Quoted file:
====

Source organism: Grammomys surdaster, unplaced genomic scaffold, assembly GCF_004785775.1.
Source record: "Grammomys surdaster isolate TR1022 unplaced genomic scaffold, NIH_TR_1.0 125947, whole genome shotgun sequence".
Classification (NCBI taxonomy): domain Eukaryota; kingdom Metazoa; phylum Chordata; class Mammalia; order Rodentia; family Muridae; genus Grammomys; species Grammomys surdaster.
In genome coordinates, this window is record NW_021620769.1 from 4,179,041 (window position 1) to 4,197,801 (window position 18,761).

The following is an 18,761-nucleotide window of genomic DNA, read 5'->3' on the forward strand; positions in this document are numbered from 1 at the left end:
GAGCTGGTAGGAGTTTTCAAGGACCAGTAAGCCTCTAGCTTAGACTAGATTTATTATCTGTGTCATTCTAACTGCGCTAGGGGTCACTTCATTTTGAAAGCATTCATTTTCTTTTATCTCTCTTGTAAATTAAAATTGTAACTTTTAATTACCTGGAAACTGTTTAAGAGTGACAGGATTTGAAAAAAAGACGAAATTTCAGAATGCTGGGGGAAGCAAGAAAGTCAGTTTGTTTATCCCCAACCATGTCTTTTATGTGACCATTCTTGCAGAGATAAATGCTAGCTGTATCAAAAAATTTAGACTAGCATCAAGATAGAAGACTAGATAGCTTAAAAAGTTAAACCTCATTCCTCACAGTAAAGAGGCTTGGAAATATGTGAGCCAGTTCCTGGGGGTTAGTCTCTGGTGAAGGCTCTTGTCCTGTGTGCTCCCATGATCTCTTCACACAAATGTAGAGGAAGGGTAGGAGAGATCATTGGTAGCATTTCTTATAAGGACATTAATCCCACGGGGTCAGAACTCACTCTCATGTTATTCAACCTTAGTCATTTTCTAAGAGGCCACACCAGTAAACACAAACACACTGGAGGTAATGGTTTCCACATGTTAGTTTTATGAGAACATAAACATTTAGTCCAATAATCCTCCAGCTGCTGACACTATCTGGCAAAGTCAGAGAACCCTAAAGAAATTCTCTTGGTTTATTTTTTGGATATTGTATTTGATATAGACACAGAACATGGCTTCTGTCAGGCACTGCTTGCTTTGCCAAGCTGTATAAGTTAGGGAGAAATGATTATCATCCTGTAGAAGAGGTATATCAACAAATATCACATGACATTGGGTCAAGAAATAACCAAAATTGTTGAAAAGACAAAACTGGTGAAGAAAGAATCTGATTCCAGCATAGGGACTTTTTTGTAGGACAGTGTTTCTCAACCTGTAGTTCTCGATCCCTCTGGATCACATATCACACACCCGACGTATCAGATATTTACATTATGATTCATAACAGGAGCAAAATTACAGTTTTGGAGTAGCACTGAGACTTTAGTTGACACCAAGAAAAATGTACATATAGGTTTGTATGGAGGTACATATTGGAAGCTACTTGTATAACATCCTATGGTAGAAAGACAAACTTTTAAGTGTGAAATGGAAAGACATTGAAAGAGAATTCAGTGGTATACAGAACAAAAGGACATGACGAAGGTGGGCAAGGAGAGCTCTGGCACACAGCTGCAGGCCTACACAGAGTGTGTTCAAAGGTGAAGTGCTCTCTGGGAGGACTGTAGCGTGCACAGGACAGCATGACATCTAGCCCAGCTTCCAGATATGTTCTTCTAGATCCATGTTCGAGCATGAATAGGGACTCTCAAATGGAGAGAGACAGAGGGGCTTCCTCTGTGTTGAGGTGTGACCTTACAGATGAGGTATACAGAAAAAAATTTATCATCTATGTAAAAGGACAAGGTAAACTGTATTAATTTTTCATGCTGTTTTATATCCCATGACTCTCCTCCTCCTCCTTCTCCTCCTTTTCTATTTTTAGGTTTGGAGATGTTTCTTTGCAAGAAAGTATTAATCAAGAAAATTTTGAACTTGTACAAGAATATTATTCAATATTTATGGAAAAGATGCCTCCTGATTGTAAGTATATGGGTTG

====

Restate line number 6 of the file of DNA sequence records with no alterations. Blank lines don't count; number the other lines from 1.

GAGCTGGTAGGAGTTTTCAAGGACCAGTAAGCCTCTAGCTTAGACTAGATTTATTATCTGTGTCATTCTAACTGCGCTAGGGGTCACTTCATTTTGAAAGCATTCATTTTCTTTTATCTCTCTTGTAAATTAAAATTGTAACTTTTAATTACCTGGAAACTGTTTAAGAGTGACAGGATTTGAAAAAAAGACGAAATTTCAGAATGCTGGGGGAAGCAAGAAAGTCAGTTTGTTTATCCCCAACCATGTCTTTTATGTGACCATTCTTGCAGAGATAAATGCTAGCTGTATCAAAAAATTTAGACTAGCATCAAGATAGAAGACTAGATAGCTTAAAAAGTTAAACCTCATTCCTCACAGTAAAGAGGCTTGGAAATATGTGAGCCAGTTCCTGGGGGTTAGTCTCTGGTGAAGGCTCTTGTCCTGTGTGCTCCCATGATCTCTTCACACAAATGTAGAGGAAGGGTAGGAGAGATCATTGGTAGCATTTCTTATAAGGACATTAATCCCACGGGGTCAGAACTCACTCTCATGTTATTCAACCTTAGTCATTTTCTAAGAGGCCACACCAGTAAACACAAACACACTGGAGGTAATGGTTTCCACATGTTAGTTTTATGAGAACATAAACATTTAGTCCAATAATCCTCCAGCTGCTGACACTATCTGGCAAAGTCAGAGAACCCTAAAGAAATTCTCTTGGTTTATTTTTTGGATATTGTATTTGATATAGACACAGAACATGGCTTCTGTCAGGCACTGCTTGCTTTGCCAAGCTGTATAAGTTAGGGAGAAATGATTATCATCCTGTAGAAGAGGTATATCAACAAATATCACATGACATTGGGTCAAGAAATAACCAAAATTGTTGAAAAGACAAAACTGGTGAAGAAAGAATCTGATTCCAGCATAGGGACTTTTTTGTAGGACAGTGTTTCTCAACCTGTAGTTCTCGATCCCTCTGGATCACATATCACACACCCGACGTATCAGATATTTACATTATGATTCATAACAGGAGCAAAATTACAGTTTTGGAGTAGCACTGAGACTTTAGTTGACACCAAGAAAAATGTACATATAGGTTTGTATGGAGGTACATATTGGAAGCTACTTGTATAACATCCTATGGTAGAAAGACAAACTTTTAAGTGTGAAATGGAAAGACATTGAAAGAGAATTCAGTGGTATACAGAACAAAAGGACATGACGAAGGTGGGCAAGGAGAGCTCTGGCACACAGCTGCAGGCCTACACAGAGTGTGTTCAAAGGTGAAGTGCTCTCTGGGAGGACTGTAGCGTGCACAGGACAGCATGACATCTAGCCCAGCTTCCAGATATGTTCTTCTAGATCCATGTTCGAGCATGAATAGGGACTCTCAAATGGAGAGAGACAGAGGGGCTTCCTCTGTGTTGAGGTGTGACCTTACAGATGAGGTATACAGAAAAAAATTTATCATCTATGTAAAAGGACAAGGTAAACTGTATTAATTTTTCATGCTGTTTTATATCCCATGACTCTCCTCCTCCTCCTTCTCCTCCTTTTCTATTTTTAGGTTTGGAGATGTTTCTTTGCAAGAAAGTATTAATCAAGAAAATTTTGAACTTGTACAAGAATATTATTCAATATTTATGGAAAAGATGCCTCCTGATTGTAAGTATATGGGTTG